Carnage Keep is a multiplayer map for Unreal Tournament which is currently in pre-aplha.
The map is played in a game mode called 'Capture The Flag'.
During this assignment I posted my map on multiple forums and then used the feedback I got to further improve both the gameplay and the aesthetics.
On Carnage Keep the two teams are pitted against each other in an arena with two castles facing each other and a massive bridge in between, where a lot of the action takes place.
Carnage Keep is still a work in progress due to techincal issues with mirroring the map.
Research and prototyping
Since I had no prior experience in the Unreal Tournament editor but had been working in Unreal Engine before, it did not take long for me to get into the editor.
The biggest obstacle was that I knew nothing of how to design maps for a fast paced arena shooter like Unreal Tournament.
In order to get more familiar with the game I played a lot of maps from older Unreal Tournament games aswell as the newest one that I was making the map for.
After getting a feel for the game I set out to identify which part of each map that I though was the most fun and analyze why that was. I then made quick sketches of the areas to really see the basic shapes of the rooms.
When I was done with my research I began prototyping and only used two different materials, pickups and flags to get the gameplay up and running as fast as possible.
I also added a lot of color coding for each side to help the player make his way across the map.
The prototype was then uploaded to forums such as Mapcore and the Unreal Tournament Level Design forum so I could get some feedback.
I also had some classmates and former students from The Game Assembly test it, so alltogether I got some solid feedback to go on when iterating on the design.
After some tweaking and rebalancing it was time to start propping the map and eventually work on the terrain.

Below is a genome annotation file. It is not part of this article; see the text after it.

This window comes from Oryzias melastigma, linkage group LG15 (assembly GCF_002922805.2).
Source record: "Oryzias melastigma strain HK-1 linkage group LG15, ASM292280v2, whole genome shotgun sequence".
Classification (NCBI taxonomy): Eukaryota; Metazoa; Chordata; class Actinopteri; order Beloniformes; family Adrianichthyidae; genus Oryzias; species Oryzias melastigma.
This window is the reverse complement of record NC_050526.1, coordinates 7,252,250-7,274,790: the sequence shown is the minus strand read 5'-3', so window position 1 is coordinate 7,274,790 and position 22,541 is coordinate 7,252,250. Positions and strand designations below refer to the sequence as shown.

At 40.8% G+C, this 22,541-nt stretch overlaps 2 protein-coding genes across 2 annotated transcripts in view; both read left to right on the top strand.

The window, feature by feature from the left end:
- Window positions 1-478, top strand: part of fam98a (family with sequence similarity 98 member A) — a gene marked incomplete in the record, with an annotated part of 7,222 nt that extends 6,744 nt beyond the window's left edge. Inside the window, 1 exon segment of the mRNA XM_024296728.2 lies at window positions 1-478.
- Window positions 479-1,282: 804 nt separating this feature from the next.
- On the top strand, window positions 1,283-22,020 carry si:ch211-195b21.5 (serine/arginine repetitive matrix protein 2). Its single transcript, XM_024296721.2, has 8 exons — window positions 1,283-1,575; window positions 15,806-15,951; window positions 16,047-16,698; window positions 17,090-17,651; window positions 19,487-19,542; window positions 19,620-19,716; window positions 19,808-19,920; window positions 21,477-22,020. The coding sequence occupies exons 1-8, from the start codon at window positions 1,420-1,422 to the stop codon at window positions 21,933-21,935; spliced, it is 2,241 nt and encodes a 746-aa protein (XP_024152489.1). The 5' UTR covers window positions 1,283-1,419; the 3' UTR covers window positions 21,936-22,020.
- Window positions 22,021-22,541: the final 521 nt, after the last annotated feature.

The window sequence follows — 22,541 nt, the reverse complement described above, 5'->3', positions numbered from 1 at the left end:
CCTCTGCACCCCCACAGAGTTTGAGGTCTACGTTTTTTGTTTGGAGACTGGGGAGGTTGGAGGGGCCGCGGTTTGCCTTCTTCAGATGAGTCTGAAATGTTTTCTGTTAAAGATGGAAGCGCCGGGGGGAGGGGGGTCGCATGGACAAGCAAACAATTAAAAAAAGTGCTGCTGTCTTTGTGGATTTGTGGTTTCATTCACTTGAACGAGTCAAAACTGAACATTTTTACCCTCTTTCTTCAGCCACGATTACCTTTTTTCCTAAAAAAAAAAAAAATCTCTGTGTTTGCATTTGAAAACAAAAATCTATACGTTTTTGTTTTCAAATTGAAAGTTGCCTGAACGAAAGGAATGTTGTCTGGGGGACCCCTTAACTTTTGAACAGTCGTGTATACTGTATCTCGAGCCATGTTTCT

At this stage I got a lot of very good feedback.
A lot of it coming from game companies who came to give lectures at the school and then took their time to play my map and give me their thoughts on it.
Iterating and beauty passes
I now began iterating, working on the flow, weapon placement, spawn points aswell as propping, creating a terrain and playtesting even more.
At first I easily got stuck in one room when propping, simply because I had so much fun making it pretty.
However, I quickly discovered that this made it very hard to keep track of how much progress I had made and how much time it would take before I was done.
Instead I started using a checklist, making sure each room had the basics such as floor and walls, before actually propping them, placing decals, etc.
Not only did this help in making sure I was on track but also reduced stress as I could see the map coming together much faster this way.
Examples of feedback I recived and then acted upon would be that once a player had taken the enemies flag, he cold run back to his base without ever really having to be out in the open. This made the players feel like once their flag was taken the enemy team had already scored a point.
I corrected this by making paths that you can only take when not carrying the flag, since using your teleporter makes you drop the flag if you're carrying it.
This resulted in that the flag carrier had to partly run out in the open to get back to his own base.